Boiling Point: what it is, definition and temperature (water, alcohol, etc.) – Chemistry

What is boiling point

The boiling point is temperature at which a substance in the liquid state passes into the gaseous state. This occurs when the vapor pressure of the substance is equal to the pressure outside the substance.

This means that the boiling point depends on the external pressure. When this pressure is equal to 1 atmosphere (atm), the boiling temperature is called the normal boiling point.

For example, him boiling point of water at 1 atm it is 100 °C. When water is boiled at a pressure of 2 atm the boiling point is 120 ºC. This is the principle of pressure cookers, the water “boils” at a higher temperature and that is why the food cooks in less time.

The boiling point of metals is higher than that of water, while the boiling point of alcohol is lower. Below is a table with the boiling point in centigrade of some substances at atmospheric pressure of 1 atm.

Examples of boiling points

Substance Boiling point Water 100 ºC Acetone 56.5 ºC Hydrochloric acid -85 ºC Ethyl alcohol (ethanol) 78 ºC Isopropyl alcohol (isopropanol) 82.4 ºC Methyl alcohol (methanol) 65 ºC Sodium chloride NaCl 1465 ºC Nitrogen N2 -252 ºC Oxygen O2 -183 ºC Mercury 357 ºC Methane -162 ºC Lead 1740 ºC Silver 2212 ºC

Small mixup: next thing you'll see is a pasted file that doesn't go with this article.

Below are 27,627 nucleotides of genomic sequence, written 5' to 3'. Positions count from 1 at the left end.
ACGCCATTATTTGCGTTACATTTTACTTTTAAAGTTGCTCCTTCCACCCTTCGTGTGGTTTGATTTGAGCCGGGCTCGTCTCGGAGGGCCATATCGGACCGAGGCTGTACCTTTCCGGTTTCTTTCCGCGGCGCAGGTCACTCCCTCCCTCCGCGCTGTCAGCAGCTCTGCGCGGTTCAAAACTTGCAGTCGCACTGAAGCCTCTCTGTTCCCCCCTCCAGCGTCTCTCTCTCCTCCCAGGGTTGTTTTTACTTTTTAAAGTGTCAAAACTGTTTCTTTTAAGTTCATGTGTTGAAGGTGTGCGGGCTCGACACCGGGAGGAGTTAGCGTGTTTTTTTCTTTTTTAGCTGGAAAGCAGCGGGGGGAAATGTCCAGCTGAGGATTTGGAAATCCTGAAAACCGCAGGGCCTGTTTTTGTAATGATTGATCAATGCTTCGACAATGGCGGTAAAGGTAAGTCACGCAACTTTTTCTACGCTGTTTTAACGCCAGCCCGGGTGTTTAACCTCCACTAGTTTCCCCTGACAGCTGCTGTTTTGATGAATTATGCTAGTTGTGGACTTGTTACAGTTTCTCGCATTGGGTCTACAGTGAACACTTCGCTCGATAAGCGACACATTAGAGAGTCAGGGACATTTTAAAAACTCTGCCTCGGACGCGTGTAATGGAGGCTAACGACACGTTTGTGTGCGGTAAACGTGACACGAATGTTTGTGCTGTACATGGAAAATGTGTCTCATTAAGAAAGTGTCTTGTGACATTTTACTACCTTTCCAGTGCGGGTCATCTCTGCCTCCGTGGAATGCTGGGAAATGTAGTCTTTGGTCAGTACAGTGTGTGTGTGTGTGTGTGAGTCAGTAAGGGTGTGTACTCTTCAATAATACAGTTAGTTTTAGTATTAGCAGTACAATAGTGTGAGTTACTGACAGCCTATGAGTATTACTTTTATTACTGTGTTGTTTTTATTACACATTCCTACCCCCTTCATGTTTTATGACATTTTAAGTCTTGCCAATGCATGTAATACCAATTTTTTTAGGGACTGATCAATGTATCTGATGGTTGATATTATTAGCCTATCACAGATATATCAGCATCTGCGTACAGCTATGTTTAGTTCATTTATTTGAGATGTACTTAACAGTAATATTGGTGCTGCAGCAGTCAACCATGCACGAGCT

See also: Boiling and Evaporation.

Difference between boiling point and melting point

The boiling point and melting point are temperatures at which a substance passes from one state to another.

In the case of the melting point, it is the transition of a substance from the solid state to the liquid state, while the boiling point is the temperature at which a liquid substance passes into the gaseous state.

The boiling point temperature will always be higher than the melting point, that is, the temperature for a liquid substance to evaporate to its gaseous state will be higher than the temperature for the solid substance to become a liquid.

See also Melting Point and Changes in State of Matter.

References

Murphy, P. (2007) Teaching Structure-Property Relationships: Investigating Molecular structure and Boiling Point. J.Chemical Education, 84:87-101 DOI:10.1021/ed084p97

Atkins, PW (1999) Physical Chemistry, 6th edn. Omega Editions. Barcelona

How to cite: (08/28/2022). “Boiling point”. In: Meanings.com. Available in: https:///punto-de-ebullicion/ Consulted:

Scientific review by Ana Zita Fernandes

Doctor in Biochemistry from the Venezuelan Institute of Scientific Research (IVIC), with a degree in Bioanalysis from the Central University of Venezuela.